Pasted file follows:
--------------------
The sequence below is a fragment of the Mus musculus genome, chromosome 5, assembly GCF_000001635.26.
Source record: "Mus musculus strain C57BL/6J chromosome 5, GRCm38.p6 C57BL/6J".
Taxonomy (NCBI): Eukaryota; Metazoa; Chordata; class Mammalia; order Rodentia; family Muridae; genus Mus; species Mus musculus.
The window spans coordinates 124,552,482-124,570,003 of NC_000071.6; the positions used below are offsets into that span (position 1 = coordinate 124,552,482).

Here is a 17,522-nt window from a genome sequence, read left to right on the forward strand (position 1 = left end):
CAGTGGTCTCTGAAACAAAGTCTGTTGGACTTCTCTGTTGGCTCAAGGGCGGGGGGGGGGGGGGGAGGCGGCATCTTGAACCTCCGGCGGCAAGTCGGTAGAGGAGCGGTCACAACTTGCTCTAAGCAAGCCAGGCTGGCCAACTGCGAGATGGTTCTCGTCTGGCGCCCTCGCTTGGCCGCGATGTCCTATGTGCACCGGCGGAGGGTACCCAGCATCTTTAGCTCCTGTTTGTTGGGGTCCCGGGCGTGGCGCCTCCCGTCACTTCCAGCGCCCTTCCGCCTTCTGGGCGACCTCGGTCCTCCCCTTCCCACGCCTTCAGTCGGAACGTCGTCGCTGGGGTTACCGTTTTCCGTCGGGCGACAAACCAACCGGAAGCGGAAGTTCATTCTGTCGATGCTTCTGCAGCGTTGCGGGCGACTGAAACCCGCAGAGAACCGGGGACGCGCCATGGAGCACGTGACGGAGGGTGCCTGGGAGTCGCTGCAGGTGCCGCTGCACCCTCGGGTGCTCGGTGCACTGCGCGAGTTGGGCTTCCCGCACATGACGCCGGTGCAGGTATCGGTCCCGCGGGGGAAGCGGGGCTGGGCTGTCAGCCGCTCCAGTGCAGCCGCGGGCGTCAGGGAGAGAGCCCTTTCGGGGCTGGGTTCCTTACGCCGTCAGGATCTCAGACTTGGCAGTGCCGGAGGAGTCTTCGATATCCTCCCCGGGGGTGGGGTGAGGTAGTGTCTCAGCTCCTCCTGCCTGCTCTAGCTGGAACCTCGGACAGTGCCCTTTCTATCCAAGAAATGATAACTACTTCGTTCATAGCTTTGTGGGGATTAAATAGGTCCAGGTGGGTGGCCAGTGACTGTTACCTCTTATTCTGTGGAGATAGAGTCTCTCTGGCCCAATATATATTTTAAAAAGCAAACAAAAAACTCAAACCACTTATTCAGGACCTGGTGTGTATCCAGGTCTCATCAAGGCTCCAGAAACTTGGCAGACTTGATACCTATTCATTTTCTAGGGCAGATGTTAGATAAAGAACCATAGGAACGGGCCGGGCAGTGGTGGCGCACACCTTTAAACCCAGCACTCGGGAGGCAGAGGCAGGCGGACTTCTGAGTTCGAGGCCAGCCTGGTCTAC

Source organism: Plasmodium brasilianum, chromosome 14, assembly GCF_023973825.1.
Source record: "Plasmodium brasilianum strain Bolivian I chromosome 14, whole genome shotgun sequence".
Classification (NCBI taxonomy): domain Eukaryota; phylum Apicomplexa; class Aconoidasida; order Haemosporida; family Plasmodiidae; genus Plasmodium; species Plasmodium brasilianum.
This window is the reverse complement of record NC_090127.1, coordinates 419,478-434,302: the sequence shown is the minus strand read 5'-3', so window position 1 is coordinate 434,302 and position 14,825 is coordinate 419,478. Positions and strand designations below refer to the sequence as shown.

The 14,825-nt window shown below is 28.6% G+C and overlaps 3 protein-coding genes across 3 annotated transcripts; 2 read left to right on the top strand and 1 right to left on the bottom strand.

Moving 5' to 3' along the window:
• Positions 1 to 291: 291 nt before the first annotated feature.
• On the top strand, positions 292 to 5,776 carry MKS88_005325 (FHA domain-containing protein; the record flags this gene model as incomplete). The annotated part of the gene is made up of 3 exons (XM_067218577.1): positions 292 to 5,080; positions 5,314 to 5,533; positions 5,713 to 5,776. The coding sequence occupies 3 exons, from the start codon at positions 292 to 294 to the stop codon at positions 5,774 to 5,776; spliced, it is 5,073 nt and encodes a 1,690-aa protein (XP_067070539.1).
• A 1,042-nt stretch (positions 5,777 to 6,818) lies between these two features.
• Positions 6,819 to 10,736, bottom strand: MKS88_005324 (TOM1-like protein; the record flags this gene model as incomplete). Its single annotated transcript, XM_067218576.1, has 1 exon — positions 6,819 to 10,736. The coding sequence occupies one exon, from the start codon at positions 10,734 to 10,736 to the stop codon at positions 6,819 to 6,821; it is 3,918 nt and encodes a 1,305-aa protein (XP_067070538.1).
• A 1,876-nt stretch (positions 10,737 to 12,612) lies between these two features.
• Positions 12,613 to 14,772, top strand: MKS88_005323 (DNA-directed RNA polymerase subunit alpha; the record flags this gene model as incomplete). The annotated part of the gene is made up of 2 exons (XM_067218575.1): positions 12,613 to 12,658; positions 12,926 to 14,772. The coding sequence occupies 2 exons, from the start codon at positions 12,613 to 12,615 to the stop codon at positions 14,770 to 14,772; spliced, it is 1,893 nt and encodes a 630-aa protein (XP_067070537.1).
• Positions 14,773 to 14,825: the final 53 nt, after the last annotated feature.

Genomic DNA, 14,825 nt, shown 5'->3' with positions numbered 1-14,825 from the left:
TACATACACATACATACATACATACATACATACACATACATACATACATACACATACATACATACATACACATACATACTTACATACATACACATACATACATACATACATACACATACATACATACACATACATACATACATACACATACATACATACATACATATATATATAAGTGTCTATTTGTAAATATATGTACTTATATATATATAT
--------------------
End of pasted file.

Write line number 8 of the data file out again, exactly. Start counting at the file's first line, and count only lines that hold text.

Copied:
Source record: "Plasmodium brasilianum strain Bolivian I chromosome 14, whole genome shotgun sequence".